Both this exercise and the following one are what we call isolated exercises. That means they’re targeting a smaller amount of muscle mass than the two compound exercises above. Therefore you’ll need comparatively less resistance on your band.
Sit on one half of the exercise band and hold the other end with your opposite hand. Bring the lower half of your arm out as far as you can to the side. Keep shoulder down and ensure elbow stays in by your side as you bring the arm to the side. The wrist stays straight and strong. A good way to keep it in is to put a small hand towel between your elbow and side, and ensure it doesn’t drop down. Then repeat on the other side.
Seated pull backs – upper back
Start in a seated position with the legs bent, the band placed around the bottom of the feet, and one end of the resistance band in each hand. Draw shoulders back and down and draw belly button in. Pull arms straight back on an angle. The shoulders should stay back and down throughout and you should squeeze into the muscles of the upper back
There are a number of other exercises you can do for your resistance band arm workout. I’ve focused on a few good functional, compound exercises, plus a couple of isolated exercises for posture and stability. You can also perform a lat pull down, shoulder press, front and side raises, tricep extensions, bicep curls and more. The ones I have chosen are those that I consider most effective for the general population. I particularly focused on drawing the shoulders back by strengthening the back muscles because it’s an area of neglect in many programs.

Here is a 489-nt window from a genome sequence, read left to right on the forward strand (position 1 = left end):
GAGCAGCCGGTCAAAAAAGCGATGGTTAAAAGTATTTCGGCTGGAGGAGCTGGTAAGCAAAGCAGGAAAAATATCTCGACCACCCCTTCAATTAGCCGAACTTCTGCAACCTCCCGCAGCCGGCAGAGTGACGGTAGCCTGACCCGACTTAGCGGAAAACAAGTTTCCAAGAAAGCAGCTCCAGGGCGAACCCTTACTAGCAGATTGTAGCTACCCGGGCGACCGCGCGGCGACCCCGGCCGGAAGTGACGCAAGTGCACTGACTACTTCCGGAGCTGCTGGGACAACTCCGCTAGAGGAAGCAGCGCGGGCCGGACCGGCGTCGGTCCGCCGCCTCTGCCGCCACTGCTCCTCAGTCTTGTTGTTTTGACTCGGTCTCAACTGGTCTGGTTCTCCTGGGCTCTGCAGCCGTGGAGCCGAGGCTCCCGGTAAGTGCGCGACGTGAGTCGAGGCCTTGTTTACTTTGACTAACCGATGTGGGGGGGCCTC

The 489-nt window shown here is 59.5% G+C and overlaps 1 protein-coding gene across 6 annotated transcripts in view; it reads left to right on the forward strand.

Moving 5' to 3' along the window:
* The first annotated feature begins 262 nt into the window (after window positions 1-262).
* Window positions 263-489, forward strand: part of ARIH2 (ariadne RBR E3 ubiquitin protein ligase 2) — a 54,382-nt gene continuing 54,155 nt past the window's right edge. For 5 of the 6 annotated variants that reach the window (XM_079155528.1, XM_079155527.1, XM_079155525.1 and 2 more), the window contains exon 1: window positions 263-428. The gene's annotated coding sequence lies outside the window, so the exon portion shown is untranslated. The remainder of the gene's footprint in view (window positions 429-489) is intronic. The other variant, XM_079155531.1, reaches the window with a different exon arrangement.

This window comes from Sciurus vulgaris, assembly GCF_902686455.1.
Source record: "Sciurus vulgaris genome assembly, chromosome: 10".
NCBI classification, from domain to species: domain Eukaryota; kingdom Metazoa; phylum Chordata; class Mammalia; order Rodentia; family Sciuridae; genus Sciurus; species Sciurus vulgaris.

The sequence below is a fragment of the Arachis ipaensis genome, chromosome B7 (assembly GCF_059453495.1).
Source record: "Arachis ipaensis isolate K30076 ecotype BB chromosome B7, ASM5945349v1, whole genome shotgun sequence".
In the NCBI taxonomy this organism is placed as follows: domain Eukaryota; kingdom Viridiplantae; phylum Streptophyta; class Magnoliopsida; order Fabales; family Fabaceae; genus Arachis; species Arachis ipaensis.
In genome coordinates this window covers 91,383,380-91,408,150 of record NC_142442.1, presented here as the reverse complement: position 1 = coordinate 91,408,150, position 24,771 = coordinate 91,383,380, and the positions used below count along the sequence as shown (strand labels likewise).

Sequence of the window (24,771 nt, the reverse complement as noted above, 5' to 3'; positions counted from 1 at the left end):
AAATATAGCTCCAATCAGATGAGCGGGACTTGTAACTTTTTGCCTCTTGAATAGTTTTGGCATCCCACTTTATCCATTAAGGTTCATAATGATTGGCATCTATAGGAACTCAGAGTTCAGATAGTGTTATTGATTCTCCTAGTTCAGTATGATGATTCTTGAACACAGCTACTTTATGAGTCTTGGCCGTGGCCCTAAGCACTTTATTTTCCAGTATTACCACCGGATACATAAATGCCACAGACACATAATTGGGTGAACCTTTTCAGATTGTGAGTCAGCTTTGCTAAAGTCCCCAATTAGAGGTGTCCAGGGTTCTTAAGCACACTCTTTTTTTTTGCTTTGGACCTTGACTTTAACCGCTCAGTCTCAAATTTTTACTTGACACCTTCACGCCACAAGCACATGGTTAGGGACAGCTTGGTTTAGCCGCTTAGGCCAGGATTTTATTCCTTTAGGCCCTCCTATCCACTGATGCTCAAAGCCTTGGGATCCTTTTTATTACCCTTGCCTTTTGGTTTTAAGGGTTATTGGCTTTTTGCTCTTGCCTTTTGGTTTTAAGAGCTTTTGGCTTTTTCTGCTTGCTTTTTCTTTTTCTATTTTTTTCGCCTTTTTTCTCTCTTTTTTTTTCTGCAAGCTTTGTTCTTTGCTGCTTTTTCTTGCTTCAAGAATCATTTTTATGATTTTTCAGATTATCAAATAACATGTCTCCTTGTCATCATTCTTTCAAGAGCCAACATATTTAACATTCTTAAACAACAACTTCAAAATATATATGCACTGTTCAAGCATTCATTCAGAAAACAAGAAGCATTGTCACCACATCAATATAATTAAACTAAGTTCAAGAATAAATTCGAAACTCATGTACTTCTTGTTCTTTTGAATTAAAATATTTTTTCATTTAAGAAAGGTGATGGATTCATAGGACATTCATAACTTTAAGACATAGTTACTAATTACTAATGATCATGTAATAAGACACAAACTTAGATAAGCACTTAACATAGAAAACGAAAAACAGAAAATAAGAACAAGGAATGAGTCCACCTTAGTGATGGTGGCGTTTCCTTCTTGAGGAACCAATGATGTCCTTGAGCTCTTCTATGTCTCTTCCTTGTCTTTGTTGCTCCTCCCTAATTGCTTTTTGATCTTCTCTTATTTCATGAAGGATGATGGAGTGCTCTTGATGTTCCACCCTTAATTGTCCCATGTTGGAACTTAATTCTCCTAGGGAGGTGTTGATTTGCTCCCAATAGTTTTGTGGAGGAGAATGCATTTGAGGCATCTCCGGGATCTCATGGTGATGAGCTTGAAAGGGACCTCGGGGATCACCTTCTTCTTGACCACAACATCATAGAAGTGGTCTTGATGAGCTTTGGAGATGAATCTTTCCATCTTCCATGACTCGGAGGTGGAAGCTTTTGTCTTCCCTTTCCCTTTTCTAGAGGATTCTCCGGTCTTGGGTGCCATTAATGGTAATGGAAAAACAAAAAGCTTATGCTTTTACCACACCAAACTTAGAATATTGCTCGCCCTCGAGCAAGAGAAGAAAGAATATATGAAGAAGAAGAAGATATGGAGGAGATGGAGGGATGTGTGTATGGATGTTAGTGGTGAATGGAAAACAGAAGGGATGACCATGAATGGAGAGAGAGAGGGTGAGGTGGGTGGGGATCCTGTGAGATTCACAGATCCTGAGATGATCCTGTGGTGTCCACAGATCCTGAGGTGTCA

Workout option 2:
Pilates resistance bands workout
Pilates resistance bands are just the same as regular resistance bands. I like using them as part of my Pilates workouts because they give me more control with the exercises. This enables me to focus on technique and control. Here is an example of a Pilates resistance bands workout.
Sit in a comfortable position with your back straight. Place the band across the back of your shoulders and hold on to each end of it. Extend your arms in front of you with shoulders drawn back and down. Roll the shoulders forward, then up and back so you’re making a full circular motion. You can also repeat a set with forward circles if you like.
Start in the same position you were in for the first exercise. This time extend both arms out to the sides while you keep your shoulders back and down. Twist your torso to the side whilst keeping both sit bones planted down. Return to center. Release elbows back in and then repeat other side.